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Joanna Cassidy

Slideshow: Exclusive Portraits From 2013 Days of the Dead Convention

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Danny Trejo of the films ‘Machete’ and ‘Machete Kills.’

CHICAGO – The “Days of the Dead” convention is an annual gathering in Chicago and elsewhere, that brings together admirers of the horror film genre, cult movies enthusiasts and panel discussions on a myriad of subjects related to film and collectibles. Several celebrities also attended the Chicago event, including Danny Trejo of the “Machete” film series, Jason Mewes and Brian O’Halloran of “Clerks,” and Joanna Cassidy of “Who Framed Roger Rabbit?,” and they posed for the HollywoodChicago.com camera.

Blu-Ray Review: ‘Stolen’ Wastes Talented Cast on Melodrama

Stolen

CHICAGO – On paper, “Stolen” probably looked like the kind of competent thriller that could get once-rising star Josh Lucas back into the spotlight and prove to producers that “Mad Men” star Jon Hamm could carry a motion picture. Sadly, lackluster direction of what is essentially no more interesting than an extended episode of “Cold Case” squanders the talent of both men, a pair of actors who deserve better showcases.

TV Review: TNT’s Overly Earnest ‘HawthoRNe’ Won’t Cure Summer TV Blues

Hawthorne

CHICAGOTNT’s medical drama “HawthoRNe” would have felt overly generic in any month of the year, but debuting in the same one as Showtime’s far darker, subtler and more entertaining “Nurse Jackie” does the show no favors at all. Jada Pinkett Smith executive-produces and stars in a well-intentioned program with a good pedigree (John Masius of “St. Elsewhere” is one of the producers) but one that feels like a relic of a bygone era of more manipulative television.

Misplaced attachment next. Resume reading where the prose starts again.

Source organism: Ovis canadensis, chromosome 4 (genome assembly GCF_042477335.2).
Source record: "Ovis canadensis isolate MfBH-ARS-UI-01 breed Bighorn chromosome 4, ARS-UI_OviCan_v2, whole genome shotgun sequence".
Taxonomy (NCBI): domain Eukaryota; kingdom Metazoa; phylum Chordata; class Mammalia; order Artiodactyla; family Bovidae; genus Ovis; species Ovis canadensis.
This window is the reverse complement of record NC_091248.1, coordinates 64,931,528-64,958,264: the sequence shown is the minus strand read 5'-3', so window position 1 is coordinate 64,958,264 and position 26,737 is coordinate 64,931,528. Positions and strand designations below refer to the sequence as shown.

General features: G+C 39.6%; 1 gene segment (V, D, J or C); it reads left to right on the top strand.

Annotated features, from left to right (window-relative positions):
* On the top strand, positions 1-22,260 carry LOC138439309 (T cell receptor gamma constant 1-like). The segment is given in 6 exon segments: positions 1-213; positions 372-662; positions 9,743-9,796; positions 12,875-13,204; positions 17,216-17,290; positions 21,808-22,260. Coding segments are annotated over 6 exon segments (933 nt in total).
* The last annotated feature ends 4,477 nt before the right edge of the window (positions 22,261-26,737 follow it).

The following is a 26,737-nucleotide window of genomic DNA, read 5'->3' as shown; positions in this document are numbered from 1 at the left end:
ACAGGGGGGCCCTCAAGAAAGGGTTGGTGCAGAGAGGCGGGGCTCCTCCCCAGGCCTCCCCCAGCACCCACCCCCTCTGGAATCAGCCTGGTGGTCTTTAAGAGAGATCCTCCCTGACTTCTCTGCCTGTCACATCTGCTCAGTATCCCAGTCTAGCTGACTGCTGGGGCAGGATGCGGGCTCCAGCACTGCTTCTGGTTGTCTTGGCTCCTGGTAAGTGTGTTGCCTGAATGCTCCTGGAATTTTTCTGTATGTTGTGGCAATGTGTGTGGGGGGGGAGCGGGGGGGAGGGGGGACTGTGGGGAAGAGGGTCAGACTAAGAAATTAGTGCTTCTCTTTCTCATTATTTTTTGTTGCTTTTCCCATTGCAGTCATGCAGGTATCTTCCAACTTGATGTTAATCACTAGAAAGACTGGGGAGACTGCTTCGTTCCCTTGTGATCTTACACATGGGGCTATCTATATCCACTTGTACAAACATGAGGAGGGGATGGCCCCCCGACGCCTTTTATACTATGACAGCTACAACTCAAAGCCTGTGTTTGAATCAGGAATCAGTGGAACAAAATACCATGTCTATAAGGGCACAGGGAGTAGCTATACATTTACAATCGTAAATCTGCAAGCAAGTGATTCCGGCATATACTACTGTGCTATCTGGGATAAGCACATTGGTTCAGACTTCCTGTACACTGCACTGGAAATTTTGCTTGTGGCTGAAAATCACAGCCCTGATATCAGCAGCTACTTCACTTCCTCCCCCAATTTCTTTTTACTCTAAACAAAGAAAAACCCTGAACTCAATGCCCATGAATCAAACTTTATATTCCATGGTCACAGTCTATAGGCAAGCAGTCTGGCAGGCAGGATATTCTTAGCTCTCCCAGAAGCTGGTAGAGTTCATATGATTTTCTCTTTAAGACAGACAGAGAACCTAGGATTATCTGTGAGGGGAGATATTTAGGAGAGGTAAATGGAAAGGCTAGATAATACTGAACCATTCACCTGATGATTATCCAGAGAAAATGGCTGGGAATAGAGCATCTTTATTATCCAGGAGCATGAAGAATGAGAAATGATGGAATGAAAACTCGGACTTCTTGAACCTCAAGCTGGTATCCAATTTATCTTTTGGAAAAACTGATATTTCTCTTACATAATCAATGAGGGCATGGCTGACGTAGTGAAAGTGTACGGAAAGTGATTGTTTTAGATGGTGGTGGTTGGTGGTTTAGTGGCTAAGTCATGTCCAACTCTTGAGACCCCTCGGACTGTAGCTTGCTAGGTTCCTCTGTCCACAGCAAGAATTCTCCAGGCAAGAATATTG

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TV, DVD, BLU-RAY & THEATER REVIEWS

  • Speech & Debate (stage play)

    CHICAGO – “Speech & Debate,” the latest production from the mighty Brown Paper Box Company, continues their tradition of thinking outside that “box” in presenting storefront theater that makes a statement and a difference. “Speech” goes inside America by showcasing the outsiders… those who create art because they can’t get it right in real life. This non-equity Chicago stage play premiere is finely tuned and wonderfully acted, and runs through March 4th, 2018. Click here for more details, including ticket information.

  • We're Gonna Be Okay

    CHICAGO – The 1960s were a time of historical social transition. The movements – civil rights, feminist, gay rights – all had roots in that tumultuous decade. The Chicago premiere of Basil Kreimendahl’s “We’re Gonna Be Okay” echoes all of those movements in its characters, and collides them against the October 1962 Cuban Missile Crisis. The show has a Thursday-Sunday run at the American Theater Company through March 4th, 2018. Click here for more details, including ticket information.

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